TikTok Is Stunned By This Goldfish Who Knows How To Drive

When it comes to the internet, many of us may feel like we've already seen it all, and then some. Although we may have access to a whole world of knowledge at our fingertips, many of us resort to watching people dancing and dogs being cute on TikTok instead of exploring the latest scientific developments. No judgment, by the way — watching dog videos is a very appropriate way to spend your leisure time. But what if you could get both from your daily dose of TikTok?

This time around, Motive Future on TikTok blew the minds of hundreds of thousands of users by sharing a video of a goldfish that was able to learn how to drive. No, you didn't misread. The goldfish, equipped with specialized tech, was successfully trained by a team of scientists to drive a vehicle. Of course, none of us have to worry about some sort of a goldfish revolution where our pets suddenly all learn how to drive our cars and eventually take over the planet. Let's leave the (mildly successful) hands-off driving ventures to electric vehicles like Tesla.

The so-called fish car, officially referred to as a fish-operated vehicle (FOV), is the result of research conducted at the Ben-Gurion University of the Negev in Israel. Aside from conquering TikTok, the research delivered many interesting findings about goldfish, the ways in which they learn, and the capabilities they possess.

Fish tank on wheels

In the video, the goldfish is shown completing one of the tests the scientists created for training purposes. We get to see the fish-operated vehicle in its full glory, and in all fairness, it's not that impressive. It's essentially a square-shaped tank filled with water for the fish to remain safe as it drives, and it's attached to a set of wheels combined with the technology that makes driving it possible. The whole thing kind of resembles the character of AJ Carmichael from "The Umbrella Academy" who has a high-tech fish tank for a head. The FOV moves from one side of the room to the next, clearly aiming for the pink sign that hangs on one of the walls. This, too, is part of the training the fish had gone through up until that point.

Many animals, goldfish included, have to carefully navigate their environments in order to find sustenance and shelter. For fish, this includes dodging obstacles, especially in a coral reef setting where the fish have to swim around and optimize their route to avoid hitting the reef. The scientists from the Ben-Gurion University wanted to learn whether a fish can be taught to navigate with similar precision on land. Because they can't survive out of water, the FOV was created to let the fish control its route while swimming toward a goal and avoiding the obstacles that were later placed in its path. For this test, six goldfish were trained to drive the FOV.

The goldfish were easy to train

Surprisingly, the training was easy, though instructing a goldfish is far different than teaching your dog how to sit — you can't train it to listen to your commands. However, you can teach a fish that when it swims in a certain direction, it will be rewarded with a treat. At first, the fish swam around without forming any kind of pattern; erratic and devoid of any plan, it behaved like any goldfish in a bowl would. The FOV faithfully mimicked its movements. Eventually, the goldfish recognized a pattern, and the tank's movement slowed down in a way that could be considered deliberate.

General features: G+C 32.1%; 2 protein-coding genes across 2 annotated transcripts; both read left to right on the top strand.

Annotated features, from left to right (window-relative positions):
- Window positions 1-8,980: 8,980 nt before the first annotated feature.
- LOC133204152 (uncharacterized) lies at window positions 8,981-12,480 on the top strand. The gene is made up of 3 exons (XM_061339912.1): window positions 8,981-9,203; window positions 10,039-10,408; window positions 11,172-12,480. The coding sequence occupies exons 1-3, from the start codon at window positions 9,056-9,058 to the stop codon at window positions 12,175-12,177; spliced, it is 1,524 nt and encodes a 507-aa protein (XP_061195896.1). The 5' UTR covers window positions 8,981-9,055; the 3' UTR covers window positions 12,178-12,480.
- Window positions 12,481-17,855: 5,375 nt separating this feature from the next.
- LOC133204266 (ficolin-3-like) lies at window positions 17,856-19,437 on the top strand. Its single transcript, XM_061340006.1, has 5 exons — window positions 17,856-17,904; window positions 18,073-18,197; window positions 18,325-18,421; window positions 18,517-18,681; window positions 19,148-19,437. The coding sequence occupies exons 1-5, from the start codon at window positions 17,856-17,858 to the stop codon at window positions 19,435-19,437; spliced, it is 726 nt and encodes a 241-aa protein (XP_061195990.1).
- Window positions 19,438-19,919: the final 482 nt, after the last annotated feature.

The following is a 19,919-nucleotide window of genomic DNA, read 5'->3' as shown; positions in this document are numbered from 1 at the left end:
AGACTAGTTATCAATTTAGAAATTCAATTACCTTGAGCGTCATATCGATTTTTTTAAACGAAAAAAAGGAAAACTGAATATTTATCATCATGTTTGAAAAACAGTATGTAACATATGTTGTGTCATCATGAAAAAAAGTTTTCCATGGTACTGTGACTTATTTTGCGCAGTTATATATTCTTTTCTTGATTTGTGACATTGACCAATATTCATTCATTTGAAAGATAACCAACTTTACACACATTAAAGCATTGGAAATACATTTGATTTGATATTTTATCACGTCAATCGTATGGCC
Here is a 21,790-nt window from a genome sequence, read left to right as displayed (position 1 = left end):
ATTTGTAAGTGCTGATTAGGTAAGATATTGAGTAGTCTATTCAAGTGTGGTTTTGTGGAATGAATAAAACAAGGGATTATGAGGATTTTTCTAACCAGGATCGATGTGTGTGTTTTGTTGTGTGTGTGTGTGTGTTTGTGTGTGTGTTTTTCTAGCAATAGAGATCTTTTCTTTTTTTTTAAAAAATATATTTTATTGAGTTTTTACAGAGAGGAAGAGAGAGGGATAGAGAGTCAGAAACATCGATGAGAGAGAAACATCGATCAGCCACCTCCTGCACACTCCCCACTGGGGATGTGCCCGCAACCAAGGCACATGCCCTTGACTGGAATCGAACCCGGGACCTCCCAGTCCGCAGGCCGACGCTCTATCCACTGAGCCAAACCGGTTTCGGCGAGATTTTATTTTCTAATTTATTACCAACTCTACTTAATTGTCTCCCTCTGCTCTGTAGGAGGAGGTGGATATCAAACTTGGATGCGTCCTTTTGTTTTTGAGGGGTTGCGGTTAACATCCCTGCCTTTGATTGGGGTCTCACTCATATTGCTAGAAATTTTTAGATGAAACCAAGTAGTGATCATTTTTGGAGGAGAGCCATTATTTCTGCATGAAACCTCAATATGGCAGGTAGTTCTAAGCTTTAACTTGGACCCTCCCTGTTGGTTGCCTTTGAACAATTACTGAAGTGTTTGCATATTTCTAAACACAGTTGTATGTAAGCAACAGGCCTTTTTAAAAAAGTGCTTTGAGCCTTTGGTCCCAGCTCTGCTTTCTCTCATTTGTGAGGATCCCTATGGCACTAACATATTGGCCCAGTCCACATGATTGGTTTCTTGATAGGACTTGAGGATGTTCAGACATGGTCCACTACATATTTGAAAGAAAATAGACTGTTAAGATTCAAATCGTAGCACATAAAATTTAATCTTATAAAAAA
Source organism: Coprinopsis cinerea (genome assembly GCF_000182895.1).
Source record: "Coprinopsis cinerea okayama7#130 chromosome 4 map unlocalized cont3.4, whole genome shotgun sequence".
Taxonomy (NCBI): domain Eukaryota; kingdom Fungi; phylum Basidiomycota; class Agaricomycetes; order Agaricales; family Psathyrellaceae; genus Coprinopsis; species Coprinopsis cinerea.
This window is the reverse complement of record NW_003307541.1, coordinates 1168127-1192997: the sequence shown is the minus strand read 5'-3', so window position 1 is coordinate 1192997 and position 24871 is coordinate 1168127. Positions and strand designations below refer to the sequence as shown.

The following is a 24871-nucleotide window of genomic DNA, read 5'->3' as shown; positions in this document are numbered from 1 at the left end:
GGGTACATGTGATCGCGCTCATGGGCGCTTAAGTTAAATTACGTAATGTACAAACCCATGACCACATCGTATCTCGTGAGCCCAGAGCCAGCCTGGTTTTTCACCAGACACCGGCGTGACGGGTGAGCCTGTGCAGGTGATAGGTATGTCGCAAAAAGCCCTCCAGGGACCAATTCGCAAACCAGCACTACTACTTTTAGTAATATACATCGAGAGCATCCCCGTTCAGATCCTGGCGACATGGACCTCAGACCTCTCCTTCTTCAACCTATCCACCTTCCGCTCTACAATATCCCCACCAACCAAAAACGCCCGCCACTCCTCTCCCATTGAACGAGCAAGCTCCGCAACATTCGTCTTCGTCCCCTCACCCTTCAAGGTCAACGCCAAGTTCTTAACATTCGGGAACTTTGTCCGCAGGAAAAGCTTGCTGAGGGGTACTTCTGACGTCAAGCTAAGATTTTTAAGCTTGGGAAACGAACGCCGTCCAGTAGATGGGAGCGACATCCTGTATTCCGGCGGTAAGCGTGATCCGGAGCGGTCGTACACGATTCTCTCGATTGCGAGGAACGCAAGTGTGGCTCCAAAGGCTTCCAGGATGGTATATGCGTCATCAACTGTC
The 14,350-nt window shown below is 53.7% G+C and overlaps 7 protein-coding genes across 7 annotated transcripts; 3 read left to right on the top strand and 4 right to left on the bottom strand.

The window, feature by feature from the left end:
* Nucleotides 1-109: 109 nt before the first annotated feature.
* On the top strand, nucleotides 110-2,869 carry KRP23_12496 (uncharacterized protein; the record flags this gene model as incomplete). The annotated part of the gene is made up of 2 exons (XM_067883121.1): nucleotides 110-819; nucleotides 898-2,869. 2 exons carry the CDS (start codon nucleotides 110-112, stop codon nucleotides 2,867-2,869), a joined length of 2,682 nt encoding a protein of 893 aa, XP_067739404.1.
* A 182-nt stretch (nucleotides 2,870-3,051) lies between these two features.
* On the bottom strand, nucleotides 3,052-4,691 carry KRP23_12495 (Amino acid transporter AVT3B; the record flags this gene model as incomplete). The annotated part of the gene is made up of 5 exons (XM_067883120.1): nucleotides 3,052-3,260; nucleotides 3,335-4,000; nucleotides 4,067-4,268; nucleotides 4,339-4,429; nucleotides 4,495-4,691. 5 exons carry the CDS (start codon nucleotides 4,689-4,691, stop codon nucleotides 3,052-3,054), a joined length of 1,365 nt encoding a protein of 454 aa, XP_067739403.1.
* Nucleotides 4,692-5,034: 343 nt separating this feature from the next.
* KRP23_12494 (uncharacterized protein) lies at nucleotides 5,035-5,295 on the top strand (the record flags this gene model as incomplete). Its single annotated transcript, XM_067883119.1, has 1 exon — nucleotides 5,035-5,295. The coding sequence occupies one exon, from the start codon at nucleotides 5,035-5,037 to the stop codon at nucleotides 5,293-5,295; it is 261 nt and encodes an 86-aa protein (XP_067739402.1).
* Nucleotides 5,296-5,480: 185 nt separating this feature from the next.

The next step was for the scientists to teach the goldfish to recognize its environment and make decisions based on what was ahead. To do that, Shachar Givon, a doctoral student at the university, decided to take things up a notch together with her colleagues involved in the research. As a result, a piece of pink cardboard was placed on the floor away from the fish. Whenever the fish successfully drove over the square, it was rewarded with a treat.

It took some time, but the fish mastered this and after a few days was able to swim directly over the pink cardboard and straight for the treat. This prompted the scientists to create something akin to an obstacle course, with things to dodge and fake targets to avoid hitting. Eventually, all six fish were able to master this and dart for the treat right away.

TikTok thinks the fish did a better job than many people

The findings of the research team from Israel suggest fish are, indeed, capable of learning and navigating new environments that do not resemble their natural habitat. The study is not over yet, though. The next step is for the fish to navigate outside of the room and into the campus, adapting to yet another environment. All of the team's findings have been published online in the journal "Behavioural Brain Research."

Seeing a fish semi-consciously drive a vehicle is fascinating, but of course, it would not be TikTok if the comments were not flooded with jokes. Many users were eager to take the chance to make a joke about human drivers in various locations, implying this team of scientists may one day be able to help them out, too. "You guys joke, but this is groundbreaking research. Scientists estimate they could teach people in California to drive by the end of 2035," said one TikTok user as a response to the video. "Drives better than a lot of people," added another commenter.

The research may not seem outstanding in the grand scheme of things, but it definitely brings value in terms of finding out how fish navigate their environment. In any case, it's both endearing and cool to watch a little goldfish drive a vehicle all on its own, so this is one of those great TikTok findings that are worth cherishing.